The third category of political prisoners includes the most number of people with the least being known about them. These are those innumerable common people, mostly from adivasi, dalit and the most marginalized sections of society, who have been imprisoned for participating in struggles to protect their lives, livelihoods and dignity in various parts of India, or for just being present in the areas where these struggles have been going on. We do not know the names of most of them, and have no comprehensive ideas about their numbers. There are cases of sedition against many of them, and a variety of criminal cases. These prisoners include eighty year old grandmothers to fifteen year old children. Sometimes, some of their names get to be known, for example the adivasi school teacher from Chattisgarh, Soni Sori, who was imprisoned by the Chattisgarh government after being accused of complicity with the Maoists and then brutally tortured and sexually assaulted by high-ranking police officers while in custody. But in most cases, we do not even get to know about them.

In West Bengal, during and after the Lalgarh movement, hundreds of people were arrested from the Jangalmahal area many of whom are still imprisoned in jails in West Midnapur, Bankura and Purulia. They have been accused of various offences such as carrying arms and explosives, exploding land mines, murder, dacoity etc. The only documentation available about them are the six letters from the PCPA addressed to democratic rights organizations and intellectuals in Kolkata. Similarly, people who were arrested from Nandigram during the movement against land acquisition are still languishing in jail, although Mamata Banerjee has reaped the political benefits from the movement. In Jagdalpur and Raipur jails in Chattisgarh, more than thousand such people, mostly adivasis, are imprisoned. Many of them are accused of being dalam (squad) or sangham (militia) members of the CPI(Maoist).

Wherever the struggles to protect land-water-forests and livelihoods are going on, wherever there is resistance against the plunder by corporations, numerous people have been imprisoned in this manner. Besides this, in various places there are sedition cases against thousands of people, without mentioning their names. In Koodankulam in Tamil Nadu, where the local farmers and fishworkers have been resisting the nuclear power plant, there are sedition cases against ten thousand people from three villages, which is an unenviable record in world history. In Jagatsinghpur district of Odisha, where the anti-POSCO struggle is going on, whenever people are leaving the villages to attend to medical or other emergency needs, they are being arrested under such omnibus FIRs that includes hundreds of people without naming them. Thousands of such people are imprisoned all over India. In many cases these poor, marginalized people do not even get a chance of proper legal representation, and their families which live in remote places cannot even afford to visit the jails to meet them. Whole communities are being victimized by the Indian state in this manner for daring to resist the state and the interests it serves.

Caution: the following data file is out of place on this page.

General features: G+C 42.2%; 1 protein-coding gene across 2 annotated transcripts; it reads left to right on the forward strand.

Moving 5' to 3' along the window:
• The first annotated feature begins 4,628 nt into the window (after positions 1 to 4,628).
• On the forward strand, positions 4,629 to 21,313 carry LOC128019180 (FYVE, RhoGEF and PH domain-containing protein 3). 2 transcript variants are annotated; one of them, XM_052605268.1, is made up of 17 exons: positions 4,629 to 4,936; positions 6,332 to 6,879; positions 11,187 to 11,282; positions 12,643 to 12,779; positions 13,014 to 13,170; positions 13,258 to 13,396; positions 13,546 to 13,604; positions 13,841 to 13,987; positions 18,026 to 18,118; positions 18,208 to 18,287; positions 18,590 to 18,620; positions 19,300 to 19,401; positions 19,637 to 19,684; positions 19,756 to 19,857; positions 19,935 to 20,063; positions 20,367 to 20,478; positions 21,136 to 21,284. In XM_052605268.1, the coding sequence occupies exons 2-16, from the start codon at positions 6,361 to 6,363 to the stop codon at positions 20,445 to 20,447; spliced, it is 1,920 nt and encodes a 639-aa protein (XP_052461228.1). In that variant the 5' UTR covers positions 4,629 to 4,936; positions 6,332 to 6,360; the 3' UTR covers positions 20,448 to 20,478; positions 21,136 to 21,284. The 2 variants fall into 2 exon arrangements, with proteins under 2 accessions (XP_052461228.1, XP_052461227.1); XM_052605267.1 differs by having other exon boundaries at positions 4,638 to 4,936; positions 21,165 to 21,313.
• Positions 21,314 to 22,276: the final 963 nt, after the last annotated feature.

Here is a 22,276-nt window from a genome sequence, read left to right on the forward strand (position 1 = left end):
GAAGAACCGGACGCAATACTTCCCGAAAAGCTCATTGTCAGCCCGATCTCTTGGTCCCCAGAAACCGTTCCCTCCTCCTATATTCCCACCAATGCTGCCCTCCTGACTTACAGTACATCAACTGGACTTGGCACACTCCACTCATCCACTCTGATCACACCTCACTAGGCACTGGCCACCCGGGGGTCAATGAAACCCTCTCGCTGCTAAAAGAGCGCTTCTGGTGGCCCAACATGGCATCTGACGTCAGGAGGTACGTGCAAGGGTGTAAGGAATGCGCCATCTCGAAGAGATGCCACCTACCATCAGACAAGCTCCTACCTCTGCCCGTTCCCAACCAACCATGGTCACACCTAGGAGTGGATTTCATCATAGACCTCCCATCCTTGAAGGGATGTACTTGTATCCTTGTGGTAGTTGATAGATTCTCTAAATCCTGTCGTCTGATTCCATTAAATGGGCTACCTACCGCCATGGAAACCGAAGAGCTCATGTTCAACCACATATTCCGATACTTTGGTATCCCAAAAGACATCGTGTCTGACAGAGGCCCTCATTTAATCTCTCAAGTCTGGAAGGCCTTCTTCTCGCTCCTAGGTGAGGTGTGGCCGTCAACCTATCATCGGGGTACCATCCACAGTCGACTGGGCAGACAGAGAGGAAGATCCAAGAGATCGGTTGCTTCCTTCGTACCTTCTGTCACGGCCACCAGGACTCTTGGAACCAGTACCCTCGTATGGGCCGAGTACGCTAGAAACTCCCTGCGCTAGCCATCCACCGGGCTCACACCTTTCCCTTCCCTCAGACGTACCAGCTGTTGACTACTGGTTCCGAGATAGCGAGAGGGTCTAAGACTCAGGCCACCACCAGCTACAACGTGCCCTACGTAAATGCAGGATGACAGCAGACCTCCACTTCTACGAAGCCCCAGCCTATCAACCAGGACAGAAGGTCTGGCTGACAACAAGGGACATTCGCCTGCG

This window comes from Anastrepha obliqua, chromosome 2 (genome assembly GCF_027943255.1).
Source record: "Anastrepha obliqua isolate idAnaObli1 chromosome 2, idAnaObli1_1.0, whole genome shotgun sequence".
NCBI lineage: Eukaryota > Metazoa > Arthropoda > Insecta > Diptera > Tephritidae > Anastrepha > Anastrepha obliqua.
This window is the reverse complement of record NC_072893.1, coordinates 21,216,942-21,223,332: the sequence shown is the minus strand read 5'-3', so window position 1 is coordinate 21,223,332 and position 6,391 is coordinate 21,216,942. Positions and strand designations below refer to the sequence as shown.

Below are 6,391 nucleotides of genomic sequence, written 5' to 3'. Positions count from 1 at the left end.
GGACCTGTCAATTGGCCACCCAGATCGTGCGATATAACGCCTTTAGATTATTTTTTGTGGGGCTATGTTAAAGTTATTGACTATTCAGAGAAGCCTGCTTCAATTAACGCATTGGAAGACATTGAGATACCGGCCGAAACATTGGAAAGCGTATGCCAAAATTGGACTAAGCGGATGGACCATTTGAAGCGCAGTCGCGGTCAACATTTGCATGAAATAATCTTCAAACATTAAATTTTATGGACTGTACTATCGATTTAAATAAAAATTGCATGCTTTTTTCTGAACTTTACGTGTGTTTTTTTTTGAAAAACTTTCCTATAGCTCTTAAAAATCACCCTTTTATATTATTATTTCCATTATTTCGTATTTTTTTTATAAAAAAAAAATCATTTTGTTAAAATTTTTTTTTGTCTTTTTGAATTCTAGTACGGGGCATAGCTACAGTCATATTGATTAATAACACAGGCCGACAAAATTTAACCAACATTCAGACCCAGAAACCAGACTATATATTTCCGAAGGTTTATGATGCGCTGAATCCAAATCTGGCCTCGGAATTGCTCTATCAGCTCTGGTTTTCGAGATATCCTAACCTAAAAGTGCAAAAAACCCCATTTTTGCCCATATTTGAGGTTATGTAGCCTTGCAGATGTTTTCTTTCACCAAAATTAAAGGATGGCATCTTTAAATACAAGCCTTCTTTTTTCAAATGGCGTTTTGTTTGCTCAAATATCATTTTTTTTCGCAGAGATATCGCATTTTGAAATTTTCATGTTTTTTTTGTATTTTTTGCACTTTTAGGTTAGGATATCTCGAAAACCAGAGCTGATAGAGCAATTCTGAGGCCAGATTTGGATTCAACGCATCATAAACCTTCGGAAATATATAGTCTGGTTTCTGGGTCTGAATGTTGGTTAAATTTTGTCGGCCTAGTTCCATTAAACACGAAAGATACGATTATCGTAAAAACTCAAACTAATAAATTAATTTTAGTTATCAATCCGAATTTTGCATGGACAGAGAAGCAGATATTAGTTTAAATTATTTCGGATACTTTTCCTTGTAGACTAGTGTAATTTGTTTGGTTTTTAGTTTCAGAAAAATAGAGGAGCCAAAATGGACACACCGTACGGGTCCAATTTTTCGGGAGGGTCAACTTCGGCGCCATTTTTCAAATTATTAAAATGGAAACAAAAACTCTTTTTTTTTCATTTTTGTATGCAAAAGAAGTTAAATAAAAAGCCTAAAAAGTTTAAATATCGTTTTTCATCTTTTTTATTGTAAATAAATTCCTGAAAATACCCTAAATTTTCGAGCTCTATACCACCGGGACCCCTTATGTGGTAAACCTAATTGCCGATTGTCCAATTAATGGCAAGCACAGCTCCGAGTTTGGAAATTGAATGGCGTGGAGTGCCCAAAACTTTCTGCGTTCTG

Conclusion
From this brief discussion about political prisoners in India we should at least realize that the issue of political prisoners raises questions of immense ethical and social significance in front of the nation. How can a so-called democratic state imprison thousands of its citizens solely on the basis of their political beliefs and actions, or for just trying to live in dignity and peace? This question today faces the conscience of the nation, and only a strong movement to secure their release and to ensure a life of dignity for them can try to address these questions.

Any movement on political prisoners needs to demand at least four important things which are closely linked: a. the formal recognition and unconditional release of political prisoners,
b. the repeal of the draconian laws that create prisoners out of political dissenters,
c. end of the impunity of the police and the security forces which gets away with arresting thousands of people under false cases and then imprisoning them for prolonged periods, and
d. an end to the corporate aggression on the lands, lives and livelihoods of people which creates the conditions for the imprisonment of people.

And the immediate tasks for such movements is also fourfold:
a. arrange legal aid for the prisoners,
b. attend to their material needs in prison,
c. take care of their families who are suffering in silence, and
d. develop a broad-based political movement for the release of political prisoners.

Movements for the release of political prisoners have been hamstrung for a variety of reasons. Together with the disunity and ego-based clashes amongst the ranks of activists involved in the issue of political prisoners, this includes popular apathy to the issue, in contrast to the post-emergency period when this was a burning issue in front of the country, and finally made the Janata Party government order the release of all political prisoners.

Possibly at that time as many individuals from middle class families were imprisoned, this was an issue close to the hearts of the vocal and visible classes. In the recent period, as the vast majority of the prisoners are from poor families or marginalized communities, this issue gets hidden behind the facade of normalcy that we see around us every day. Therefore as elections and cricket matches are fought and won, as the Sensex goes up and down, and more and more malls and multiplexes are built to show that “good days” have come, the political prisoners continue to suffer in prisons throughout the country.